This feature is part of a CN&R special report: Entrepreneurs 2022: Reinvention.
It’s the week of the soft opening for the new brick-and-mortar home of his popular Gnarly Deli food truck, and for Nick Stiles, reality is starting to set in as he sits around a table in the new dining room joking with his co-owners.
“We’re going to be making food tomorrow?”
In the four months since Stiles and Eve Hamilton, his partner and co-owner, signed the lease on the old Peking Chinese Restaurant in downtown Chico, the job of getting the basement space ready has been bigger than they’d imagined.
“Eve and I walked in the first day, we got the keys and we’re like, ‘Oh god, we’ve made a huge mistake,’” he recalled.
The removal of old and installation of new kitchen equipment and carpet, plus cleaning and repairs in a building well over 100 years old, has been a very heavy lift—especially going up and down the stairs of an underground restaurant.
The initial work by the four partners in the business—including Gnarly Deli’s first and second employees, Jason Allen and Don Ashby, respectively—and their “Gnarly Army” of workers/helpers is almost finished. If everything has gone smoothly, doors will be open for real this weekend (Feb. 5-6).
The move from a roving truck to a 4,000-square-foot restaurant is a big one, but after looking at the big picture, the owners decided to take advantage of the forced pandemic downtime and COVID-19-relief funding opportunities and slingshot the business into something bigger and better.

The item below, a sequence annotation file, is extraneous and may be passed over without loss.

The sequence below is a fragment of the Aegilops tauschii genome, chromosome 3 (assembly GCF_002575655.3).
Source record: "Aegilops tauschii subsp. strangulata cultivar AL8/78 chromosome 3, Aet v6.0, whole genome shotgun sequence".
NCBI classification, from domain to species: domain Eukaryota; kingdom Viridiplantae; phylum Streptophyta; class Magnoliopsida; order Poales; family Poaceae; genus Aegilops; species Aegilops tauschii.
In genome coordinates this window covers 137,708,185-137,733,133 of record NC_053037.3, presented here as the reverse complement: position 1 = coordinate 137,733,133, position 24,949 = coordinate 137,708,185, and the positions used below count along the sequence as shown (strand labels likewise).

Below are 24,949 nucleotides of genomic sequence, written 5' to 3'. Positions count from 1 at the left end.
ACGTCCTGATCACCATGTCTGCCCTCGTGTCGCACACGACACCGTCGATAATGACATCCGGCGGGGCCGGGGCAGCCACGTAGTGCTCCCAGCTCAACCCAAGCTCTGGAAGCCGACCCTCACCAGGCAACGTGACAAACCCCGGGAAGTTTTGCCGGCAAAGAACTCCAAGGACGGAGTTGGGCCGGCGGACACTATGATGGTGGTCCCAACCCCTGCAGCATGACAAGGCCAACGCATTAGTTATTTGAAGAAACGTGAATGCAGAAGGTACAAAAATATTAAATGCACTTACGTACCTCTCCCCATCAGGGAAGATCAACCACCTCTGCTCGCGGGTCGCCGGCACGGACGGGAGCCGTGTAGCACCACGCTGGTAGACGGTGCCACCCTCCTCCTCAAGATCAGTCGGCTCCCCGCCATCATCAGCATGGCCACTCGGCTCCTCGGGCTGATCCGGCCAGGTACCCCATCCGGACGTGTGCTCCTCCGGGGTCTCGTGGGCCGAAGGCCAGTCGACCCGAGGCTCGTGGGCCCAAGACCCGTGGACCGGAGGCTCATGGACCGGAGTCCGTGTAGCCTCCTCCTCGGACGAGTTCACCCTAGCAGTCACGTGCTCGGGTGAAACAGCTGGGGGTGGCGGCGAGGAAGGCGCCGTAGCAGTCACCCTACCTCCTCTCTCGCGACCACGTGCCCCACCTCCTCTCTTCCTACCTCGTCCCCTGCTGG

Stiles says they are approaching the new venture based on their food-truck experience.
“We’re pretending the front desk is the food truck window,” he said. “We do it the same way we do on the truck: We give you a buzzer; you go sit wherever you want, and you pick it up [at the counter] when your order is ready.”
The four owners all have backgrounds in performing—mostly as comedians—and in the restaurant’s separate bar area, they also plan to host a full schedule of comedy, live music, karaoke, burlesque, drag, etc.
“When it’s a comedy night, we really want to set it up like you’re having a real comedy-club experience, like you’re in San Francisco and you just have a candle on the table,” Hamilton explained.
Stiles said that though he’s always dreamed of having a brick-and-mortar restaurant, having started by selling his over-the-top artisan “sammiches” (e.g., the Ruthless Chris, with a 10-ounce ribeye and bone-marrow butter) via cart and truck gave him a chance to make a name without taking such a huge risk.
“I’m glad we did it that way. We built up a huge following, an army even. I don’t know how people just open a restaurant … and start advertising,” he said.
Stiles pointed to the local Small Business Development Center as being a key resource for the business—from its hot-dog cart beginnings in 2016 through helping him apply for (and receive) pandemic-relief grants.
As the foursome sat in the closed dining room mulling the impending opening, Allen remembered the early lean years, working the cart at the Thursday Night Market: “To go from a situation where they [sometimes] couldn’t pay their one employee to moving into this glorious building and launching this dream of Nick’s … is exciting.”
Gnarly Deli, 243 W. Second St., Instagram @gnarlydeli
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